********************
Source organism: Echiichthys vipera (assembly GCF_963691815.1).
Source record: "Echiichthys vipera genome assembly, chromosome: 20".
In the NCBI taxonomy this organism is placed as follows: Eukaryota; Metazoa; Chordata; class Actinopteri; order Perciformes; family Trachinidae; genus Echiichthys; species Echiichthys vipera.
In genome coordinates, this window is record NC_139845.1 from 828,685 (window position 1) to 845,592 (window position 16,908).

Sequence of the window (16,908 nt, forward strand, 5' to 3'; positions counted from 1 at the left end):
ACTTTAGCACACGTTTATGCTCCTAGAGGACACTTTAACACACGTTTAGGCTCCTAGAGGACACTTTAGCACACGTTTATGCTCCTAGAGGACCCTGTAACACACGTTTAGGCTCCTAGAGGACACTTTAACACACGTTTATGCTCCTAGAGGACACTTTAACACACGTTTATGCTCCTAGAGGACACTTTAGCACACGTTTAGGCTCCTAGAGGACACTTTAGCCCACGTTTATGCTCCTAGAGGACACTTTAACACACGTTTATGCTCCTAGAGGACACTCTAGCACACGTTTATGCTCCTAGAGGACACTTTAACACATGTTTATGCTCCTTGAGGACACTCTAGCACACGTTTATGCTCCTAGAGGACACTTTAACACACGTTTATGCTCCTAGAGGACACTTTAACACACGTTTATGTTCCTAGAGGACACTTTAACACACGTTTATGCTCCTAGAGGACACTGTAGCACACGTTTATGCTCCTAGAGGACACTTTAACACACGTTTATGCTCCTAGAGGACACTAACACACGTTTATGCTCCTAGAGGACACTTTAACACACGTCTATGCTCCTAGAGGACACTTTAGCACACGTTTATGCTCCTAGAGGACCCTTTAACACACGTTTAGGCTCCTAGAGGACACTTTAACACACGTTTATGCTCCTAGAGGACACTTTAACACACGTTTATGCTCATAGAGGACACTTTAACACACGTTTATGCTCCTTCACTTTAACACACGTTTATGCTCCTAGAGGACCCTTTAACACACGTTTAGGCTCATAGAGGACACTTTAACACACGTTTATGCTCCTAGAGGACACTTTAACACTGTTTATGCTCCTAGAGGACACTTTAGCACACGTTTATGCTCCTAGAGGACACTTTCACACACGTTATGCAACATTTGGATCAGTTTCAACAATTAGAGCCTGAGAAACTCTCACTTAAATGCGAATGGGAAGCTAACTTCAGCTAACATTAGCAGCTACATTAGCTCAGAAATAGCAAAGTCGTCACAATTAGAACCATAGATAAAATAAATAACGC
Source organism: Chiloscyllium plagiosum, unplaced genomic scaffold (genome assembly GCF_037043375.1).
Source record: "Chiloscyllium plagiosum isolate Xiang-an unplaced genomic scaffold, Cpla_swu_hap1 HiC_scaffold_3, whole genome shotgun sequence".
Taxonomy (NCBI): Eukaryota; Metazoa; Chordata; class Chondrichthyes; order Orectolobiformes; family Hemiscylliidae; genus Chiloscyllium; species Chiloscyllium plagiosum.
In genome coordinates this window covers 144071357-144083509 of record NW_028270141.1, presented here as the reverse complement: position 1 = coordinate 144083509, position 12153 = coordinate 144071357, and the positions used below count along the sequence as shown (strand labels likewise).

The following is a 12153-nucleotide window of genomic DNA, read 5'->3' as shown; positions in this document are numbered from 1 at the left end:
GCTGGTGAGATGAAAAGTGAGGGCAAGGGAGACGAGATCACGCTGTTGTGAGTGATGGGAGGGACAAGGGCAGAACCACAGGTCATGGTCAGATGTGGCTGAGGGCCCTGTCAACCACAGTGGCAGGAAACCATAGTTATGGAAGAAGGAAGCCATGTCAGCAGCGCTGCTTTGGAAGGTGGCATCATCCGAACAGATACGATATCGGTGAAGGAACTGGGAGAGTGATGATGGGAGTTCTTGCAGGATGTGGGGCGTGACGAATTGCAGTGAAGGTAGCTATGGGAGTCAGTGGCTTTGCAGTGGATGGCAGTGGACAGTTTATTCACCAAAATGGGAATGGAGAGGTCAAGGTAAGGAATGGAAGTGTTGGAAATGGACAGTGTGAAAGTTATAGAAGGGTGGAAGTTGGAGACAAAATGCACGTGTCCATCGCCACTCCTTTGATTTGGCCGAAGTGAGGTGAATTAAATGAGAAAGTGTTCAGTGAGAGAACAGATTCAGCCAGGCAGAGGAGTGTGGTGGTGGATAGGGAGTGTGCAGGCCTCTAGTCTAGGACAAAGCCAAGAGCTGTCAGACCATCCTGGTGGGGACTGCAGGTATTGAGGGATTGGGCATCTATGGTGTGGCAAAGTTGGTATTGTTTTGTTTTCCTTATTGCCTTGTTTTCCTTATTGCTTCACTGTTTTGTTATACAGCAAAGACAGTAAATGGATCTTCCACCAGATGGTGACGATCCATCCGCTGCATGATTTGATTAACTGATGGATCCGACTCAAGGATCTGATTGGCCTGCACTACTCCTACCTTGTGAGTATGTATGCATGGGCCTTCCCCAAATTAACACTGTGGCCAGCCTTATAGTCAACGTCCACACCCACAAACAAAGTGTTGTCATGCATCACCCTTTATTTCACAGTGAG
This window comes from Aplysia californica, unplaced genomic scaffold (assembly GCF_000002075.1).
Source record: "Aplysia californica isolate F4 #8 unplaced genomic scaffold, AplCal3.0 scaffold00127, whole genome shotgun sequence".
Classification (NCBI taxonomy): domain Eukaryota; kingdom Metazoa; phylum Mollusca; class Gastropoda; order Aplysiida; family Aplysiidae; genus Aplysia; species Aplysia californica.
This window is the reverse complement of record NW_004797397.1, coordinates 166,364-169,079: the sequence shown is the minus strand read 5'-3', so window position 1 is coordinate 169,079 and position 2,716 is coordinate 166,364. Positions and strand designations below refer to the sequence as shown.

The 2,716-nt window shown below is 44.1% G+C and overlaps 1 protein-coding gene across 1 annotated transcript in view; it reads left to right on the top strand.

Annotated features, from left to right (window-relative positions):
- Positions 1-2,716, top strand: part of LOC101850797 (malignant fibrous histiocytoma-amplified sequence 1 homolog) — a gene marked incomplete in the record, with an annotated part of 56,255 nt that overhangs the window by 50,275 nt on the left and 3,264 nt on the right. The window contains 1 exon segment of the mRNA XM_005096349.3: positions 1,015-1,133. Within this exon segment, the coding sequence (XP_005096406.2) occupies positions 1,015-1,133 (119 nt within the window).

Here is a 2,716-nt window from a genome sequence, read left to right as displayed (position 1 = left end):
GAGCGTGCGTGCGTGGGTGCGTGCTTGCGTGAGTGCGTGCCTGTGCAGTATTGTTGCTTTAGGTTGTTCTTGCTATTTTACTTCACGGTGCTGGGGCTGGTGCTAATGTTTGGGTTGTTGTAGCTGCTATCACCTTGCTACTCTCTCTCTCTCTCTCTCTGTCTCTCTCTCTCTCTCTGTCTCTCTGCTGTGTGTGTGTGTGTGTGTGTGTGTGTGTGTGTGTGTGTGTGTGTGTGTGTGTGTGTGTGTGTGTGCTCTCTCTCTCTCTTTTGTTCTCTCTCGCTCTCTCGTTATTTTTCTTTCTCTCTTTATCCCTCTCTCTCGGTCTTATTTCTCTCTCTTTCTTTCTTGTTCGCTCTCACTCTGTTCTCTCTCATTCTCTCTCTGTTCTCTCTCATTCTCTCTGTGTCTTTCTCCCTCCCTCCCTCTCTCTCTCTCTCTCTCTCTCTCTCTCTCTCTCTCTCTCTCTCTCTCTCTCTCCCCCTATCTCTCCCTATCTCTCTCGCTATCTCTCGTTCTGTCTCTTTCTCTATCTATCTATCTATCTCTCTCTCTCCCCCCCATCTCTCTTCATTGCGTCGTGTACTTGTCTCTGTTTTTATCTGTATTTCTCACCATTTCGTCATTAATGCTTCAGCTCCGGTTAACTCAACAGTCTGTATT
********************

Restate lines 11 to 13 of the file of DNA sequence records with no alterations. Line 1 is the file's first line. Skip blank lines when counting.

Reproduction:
The following is a 12153-nucleotide window of genomic DNA, read 5'->3' as shown; positions in this document are numbered from 1 at the left end:
GCTGGTGAGATGAAAAGTGAGGGCAAGGGAGACGAGATCACGCTGTTGTGAGTGATGGGAGGGACAAGGGCAGAACCACAGGTCATGGTCAGATGTGGCTGAGGGCCCTGTCAACCACAGTGGCAGGAAACCATAGTTATGGAAGAAGGAAGCCATGTCAGCAGCGCTGCTTTGGAAGGTGGCATCATCCGAACAGATACGATATCGGTGAAGGAACTGGGAGAGTGATGATGGGAGTTCTTGCAGGATGTGGGGCGTGACGAATTGCAGTGAAGGTAGCTATGGGAGTCAGTGGCTTTGCAGTGGATGGCAGTGGACAGTTTATTCACCAAAATGGGAATGGAGAGGTCAAGGTAAGGAATGGAAGTGTTGGAAATGGACAGTGTGAAAGTTATAGAAGGGTGGAAGTTGGAGACAAAATGCACGTGTCCATCGCCACTCCTTTGATTTGGCCGAAGTGAGGTGAATTAAATGAGAAAGTGTTCAGTGAGAGAACAGATTCAGCCAGGCAGAGGAGTGTGGTGGTGGATAGGGAGTGTGCAGGCCTCTAGTCTAGGACAAAGCCAAGAGCTGTCAGACCATCCTGGTGGGGACTGCAGGTATTGAGGGATTGGGCATCTATGGTGTGGCAAAGTTGGTATTGTTTTGTTTTCCTTATTGCCTTGTTTTCCTTATTGCTTCACTGTTTTGTTATACAGCAAAGACAGTAAATGGATCTTCCACCAGATGGTGACGATCCATCCGCTGCATGATTTGATTAACTGATGGATCCGACTCAAGGATCTGATTGGCCTGCACTACTCCTACCTTGTGAGTATGTATGCATGGGCCTTCCCCAAATTAACACTGTGGCCAGCCTTATAGTCAACGTCCACACCCACAAACAAAGTGTTGTCATGCATCACCCTTTATTTCACAGTGAG
This window comes from Aplysia californica, unplaced genomic scaffold (assembly GCF_000002075.1).